The relationship between dissociative-like experiences and sensation seeking among social and problem gamblers
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The present study examined the relationships between dissociative experiences, sensation seeking scores, and gambling behavior. On the basis of the frequency of their gambling behavior and responses to the Gamblers Anonymous Twenty Questions, subjects were designated as either problem gamblers (N=30) or social gamblers (N=30).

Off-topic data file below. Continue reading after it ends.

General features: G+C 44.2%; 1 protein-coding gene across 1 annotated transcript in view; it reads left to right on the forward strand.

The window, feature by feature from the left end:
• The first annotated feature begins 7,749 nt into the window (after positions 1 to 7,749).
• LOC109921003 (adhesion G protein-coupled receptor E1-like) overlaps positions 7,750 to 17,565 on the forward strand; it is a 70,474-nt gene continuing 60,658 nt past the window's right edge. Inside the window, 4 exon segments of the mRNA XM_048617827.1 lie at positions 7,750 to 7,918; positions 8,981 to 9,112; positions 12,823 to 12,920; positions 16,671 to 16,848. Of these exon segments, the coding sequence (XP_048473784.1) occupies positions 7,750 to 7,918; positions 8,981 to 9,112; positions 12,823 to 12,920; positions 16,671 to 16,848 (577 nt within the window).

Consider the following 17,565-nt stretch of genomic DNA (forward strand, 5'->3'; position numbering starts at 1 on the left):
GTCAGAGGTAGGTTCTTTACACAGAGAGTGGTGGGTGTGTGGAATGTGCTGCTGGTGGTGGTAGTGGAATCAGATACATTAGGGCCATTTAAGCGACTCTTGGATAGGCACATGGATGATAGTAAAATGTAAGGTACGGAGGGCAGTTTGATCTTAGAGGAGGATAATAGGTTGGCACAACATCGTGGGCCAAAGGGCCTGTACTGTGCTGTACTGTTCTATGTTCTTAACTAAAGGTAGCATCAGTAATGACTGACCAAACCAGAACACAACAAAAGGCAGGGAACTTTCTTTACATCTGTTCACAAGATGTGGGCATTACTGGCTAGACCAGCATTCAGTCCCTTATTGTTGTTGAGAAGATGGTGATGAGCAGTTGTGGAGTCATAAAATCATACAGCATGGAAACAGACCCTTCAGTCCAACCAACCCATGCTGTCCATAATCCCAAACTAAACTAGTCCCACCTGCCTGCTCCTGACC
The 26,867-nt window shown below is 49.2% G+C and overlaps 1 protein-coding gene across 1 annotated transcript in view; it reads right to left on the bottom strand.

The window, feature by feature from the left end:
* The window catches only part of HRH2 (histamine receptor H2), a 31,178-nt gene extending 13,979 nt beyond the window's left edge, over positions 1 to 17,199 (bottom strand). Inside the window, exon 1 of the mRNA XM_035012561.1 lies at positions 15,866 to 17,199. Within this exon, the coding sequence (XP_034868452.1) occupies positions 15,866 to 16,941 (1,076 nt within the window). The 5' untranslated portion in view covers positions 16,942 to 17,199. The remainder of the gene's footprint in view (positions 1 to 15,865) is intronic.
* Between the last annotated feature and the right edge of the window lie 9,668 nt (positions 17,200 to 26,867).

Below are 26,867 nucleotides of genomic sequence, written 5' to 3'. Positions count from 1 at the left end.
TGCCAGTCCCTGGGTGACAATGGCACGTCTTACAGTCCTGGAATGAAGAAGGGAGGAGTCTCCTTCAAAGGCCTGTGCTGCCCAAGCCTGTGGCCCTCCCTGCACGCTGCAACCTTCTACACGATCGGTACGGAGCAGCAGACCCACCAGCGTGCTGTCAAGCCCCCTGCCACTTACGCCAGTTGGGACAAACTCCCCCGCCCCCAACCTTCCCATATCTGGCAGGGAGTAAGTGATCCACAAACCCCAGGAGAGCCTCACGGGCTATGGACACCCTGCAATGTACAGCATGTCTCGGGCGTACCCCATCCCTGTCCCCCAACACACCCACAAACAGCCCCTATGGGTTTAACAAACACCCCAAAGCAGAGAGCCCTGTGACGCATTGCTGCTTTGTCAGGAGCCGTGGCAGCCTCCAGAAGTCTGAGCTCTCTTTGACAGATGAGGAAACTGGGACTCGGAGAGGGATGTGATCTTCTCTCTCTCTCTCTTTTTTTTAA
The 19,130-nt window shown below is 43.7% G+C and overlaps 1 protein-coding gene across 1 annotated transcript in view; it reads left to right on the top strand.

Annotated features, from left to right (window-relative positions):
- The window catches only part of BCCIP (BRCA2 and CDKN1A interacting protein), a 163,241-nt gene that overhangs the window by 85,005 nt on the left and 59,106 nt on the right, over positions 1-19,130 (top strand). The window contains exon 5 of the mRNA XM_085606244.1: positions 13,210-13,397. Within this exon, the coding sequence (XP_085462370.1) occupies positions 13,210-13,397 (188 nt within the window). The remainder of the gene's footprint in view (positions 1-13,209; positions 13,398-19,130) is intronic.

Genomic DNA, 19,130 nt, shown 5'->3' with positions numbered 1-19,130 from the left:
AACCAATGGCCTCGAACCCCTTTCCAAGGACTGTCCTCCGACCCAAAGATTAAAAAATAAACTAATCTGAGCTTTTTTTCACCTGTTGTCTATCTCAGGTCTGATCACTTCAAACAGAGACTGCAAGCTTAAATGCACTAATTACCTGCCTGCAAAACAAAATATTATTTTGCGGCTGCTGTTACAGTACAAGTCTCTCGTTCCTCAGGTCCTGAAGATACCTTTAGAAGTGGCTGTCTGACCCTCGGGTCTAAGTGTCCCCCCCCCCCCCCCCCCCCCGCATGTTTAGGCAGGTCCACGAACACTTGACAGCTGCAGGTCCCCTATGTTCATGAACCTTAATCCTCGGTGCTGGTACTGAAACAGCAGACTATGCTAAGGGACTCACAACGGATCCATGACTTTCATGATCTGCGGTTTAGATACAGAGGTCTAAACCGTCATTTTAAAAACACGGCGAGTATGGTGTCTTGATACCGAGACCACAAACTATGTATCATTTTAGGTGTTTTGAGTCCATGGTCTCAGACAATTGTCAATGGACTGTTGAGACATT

Those designated as problem gamblers responded “yes” to an average of 12.17 questions on the Gamblers Anonymous Twenty Questions as compared to the social gamblers who averaged 1.90 “yes” responses. Responses on the Twenty Questions correlated strongly with the frequency of gambling behavior and dissociative experiences. Problem gamblers reported a significantly greater number of dissociative experiences than social gamblers (p<.01). Problem gamblers scored significantly higher than social gamblers on the Total Sensation Seeking Scale, and the Boredom Susceptibility, Experience Seeking, and Disinhibition subscales. Clinical implications and recommendations for future research are discussed.
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